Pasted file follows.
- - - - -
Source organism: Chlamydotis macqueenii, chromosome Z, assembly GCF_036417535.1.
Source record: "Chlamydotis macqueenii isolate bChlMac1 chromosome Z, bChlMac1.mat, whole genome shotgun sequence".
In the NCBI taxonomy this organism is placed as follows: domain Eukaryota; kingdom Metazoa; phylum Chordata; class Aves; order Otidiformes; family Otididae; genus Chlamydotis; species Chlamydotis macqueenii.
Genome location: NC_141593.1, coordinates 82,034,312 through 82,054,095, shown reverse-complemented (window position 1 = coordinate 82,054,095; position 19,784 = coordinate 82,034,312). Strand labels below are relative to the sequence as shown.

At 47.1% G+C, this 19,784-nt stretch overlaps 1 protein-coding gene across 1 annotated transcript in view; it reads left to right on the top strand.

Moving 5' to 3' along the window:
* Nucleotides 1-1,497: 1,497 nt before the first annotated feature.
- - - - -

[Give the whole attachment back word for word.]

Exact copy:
Source organism: Chlamydotis macqueenii, chromosome Z, assembly GCF_036417535.1.
Source record: "Chlamydotis macqueenii isolate bChlMac1 chromosome Z, bChlMac1.mat, whole genome shotgun sequence".
In the NCBI taxonomy this organism is placed as follows: domain Eukaryota; kingdom Metazoa; phylum Chordata; class Aves; order Otidiformes; family Otididae; genus Chlamydotis; species Chlamydotis macqueenii.
Genome location: NC_141593.1, coordinates 82,034,312 through 82,054,095, shown reverse-complemented (window position 1 = coordinate 82,054,095; position 19,784 = coordinate 82,034,312). Strand labels below are relative to the sequence as shown.

At 47.1% G+C, this 19,784-nt stretch overlaps 1 protein-coding gene across 1 annotated transcript in view; it reads left to right on the top strand.

Moving 5' to 3' along the window:
* Nucleotides 1-1,497: 1,497 nt before the first annotated feature.